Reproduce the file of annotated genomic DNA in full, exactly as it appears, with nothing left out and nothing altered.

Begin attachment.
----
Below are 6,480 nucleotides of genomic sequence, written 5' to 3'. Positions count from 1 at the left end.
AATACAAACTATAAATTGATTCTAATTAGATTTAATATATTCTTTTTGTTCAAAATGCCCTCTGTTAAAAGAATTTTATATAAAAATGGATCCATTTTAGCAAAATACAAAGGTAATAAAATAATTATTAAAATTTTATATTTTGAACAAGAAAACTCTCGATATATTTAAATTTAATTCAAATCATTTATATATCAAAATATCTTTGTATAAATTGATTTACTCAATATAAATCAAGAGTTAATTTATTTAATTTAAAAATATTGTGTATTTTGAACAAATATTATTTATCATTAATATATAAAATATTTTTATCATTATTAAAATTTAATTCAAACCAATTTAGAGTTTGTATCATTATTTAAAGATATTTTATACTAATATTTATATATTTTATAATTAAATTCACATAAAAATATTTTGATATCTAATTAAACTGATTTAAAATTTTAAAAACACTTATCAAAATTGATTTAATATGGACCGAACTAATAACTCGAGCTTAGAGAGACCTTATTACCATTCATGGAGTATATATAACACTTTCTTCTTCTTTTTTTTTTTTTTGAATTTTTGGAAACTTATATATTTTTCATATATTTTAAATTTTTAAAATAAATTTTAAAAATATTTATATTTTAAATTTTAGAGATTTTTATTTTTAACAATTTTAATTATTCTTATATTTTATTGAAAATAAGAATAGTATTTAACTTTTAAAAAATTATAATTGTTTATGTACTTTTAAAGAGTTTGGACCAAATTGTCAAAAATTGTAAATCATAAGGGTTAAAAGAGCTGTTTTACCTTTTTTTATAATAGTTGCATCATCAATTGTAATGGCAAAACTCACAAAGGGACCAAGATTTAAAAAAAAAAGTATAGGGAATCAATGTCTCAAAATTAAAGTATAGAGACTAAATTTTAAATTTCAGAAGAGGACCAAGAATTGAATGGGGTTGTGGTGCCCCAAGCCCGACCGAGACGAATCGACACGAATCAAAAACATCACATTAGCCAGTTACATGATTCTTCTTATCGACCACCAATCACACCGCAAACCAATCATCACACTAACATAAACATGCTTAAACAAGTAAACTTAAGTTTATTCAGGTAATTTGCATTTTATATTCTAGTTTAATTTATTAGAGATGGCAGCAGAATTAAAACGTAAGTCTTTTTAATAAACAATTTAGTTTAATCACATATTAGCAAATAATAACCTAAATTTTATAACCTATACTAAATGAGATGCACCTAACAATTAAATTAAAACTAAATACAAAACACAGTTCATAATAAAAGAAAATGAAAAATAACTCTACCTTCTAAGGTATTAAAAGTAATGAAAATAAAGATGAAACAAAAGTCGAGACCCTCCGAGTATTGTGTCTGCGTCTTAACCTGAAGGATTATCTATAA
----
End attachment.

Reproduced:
Below are 6,480 nucleotides of genomic sequence, written 5' to 3'. Positions count from 1 at the left end.
AATACAAACTATAAATTGATTCTAATTAGATTTAATATATTCTTTTTGTTCAAAATGCCCTCTGTTAAAAGAATTTTATATAAAAATGGATCCATTTTAGCAAAATACAAAGGTAATAAAATAATTATTAAAATTTTATATTTTGAACAAGAAAACTCTCGATATATTTAAATTTAATTCAAATCATTTATATATCAAAATATCTTTGTATAAATTGATTTACTCAATATAAATCAAGAGTTAATTTATTTAATTTAAAAATATTGTGTATTTTGAACAAATATTATTTATCATTAATATATAAAATATTTTTATCATTATTAAAATTTAATTCAAACCAATTTAGAGTTTGTATCATTATTTAAAGATATTTTATACTAATATTTATATATTTTATAATTAAATTCACATAAAAATATTTTGATATCTAATTAAACTGATTTAAAATTTTAAAAACACTTATCAAAATTGATTTAATATGGACCGAACTAATAACTCGAGCTTAGAGAGACCTTATTACCATTCATGGAGTATATATAACACTTTCTTCTTCTTTTTTTTTTTTTTGAATTTTTGGAAACTTATATATTTTTCATATATTTTAAATTTTTAAAATAAATTTTAAAAATATTTATATTTTAAATTTTAGAGATTTTTATTTTTAACAATTTTAATTATTCTTATATTTTATTGAAAATAAGAATAGTATTTAACTTTTAAAAAATTATAATTGTTTATGTACTTTTAAAGAGTTTGGACCAAATTGTCAAAAATTGTAAATCATAAGGGTTAAAAGAGCTGTTTTACCTTTTTTTATAATAGTTGCATCATCAATTGTAATGGCAAAACTCACAAAGGGACCAAGATTTAAAAAAAAAAGTATAGGGAATCAATGTCTCAAAATTAAAGTATAGAGACTAAATTTTAAATTTCAGAAGAGGACCAAGAATTGAATGGGGTTGTGGTGCCCCAAGCCCGACCGAGACGAATCGACACGAATCAAAAACATCACATTAGCCAGTTACATGATTCTTCTTATCGACCACCAATCACACCGCAAACCAATCATCACACTAACATAAACATGCTTAAACAAGTAAACTTAAGTTTATTCAGGTAATTTGCATTTTATATTCTAGTTTAATTTATTAGAGATGGCAGCAGAATTAAAACGTAAGTCTTTTTAATAAACAATTTAGTTTAATCACATATTAGCAAATAATAACCTAAATTTTATAACCTATACTAAATGAGATGCACCTAACAATTAAATTAAAACTAAATACAAAACACAGTTCATAATAAAAGAAAATGAAAAATAACTCTACCTTCTAAGGTATTAAAAGTAATGAAAATAAAGATGAAACAAAAGTCGAGACCCTCCGAGTATTGTGTCTGCGTCTTAACCTGAAGGATTATCTATAA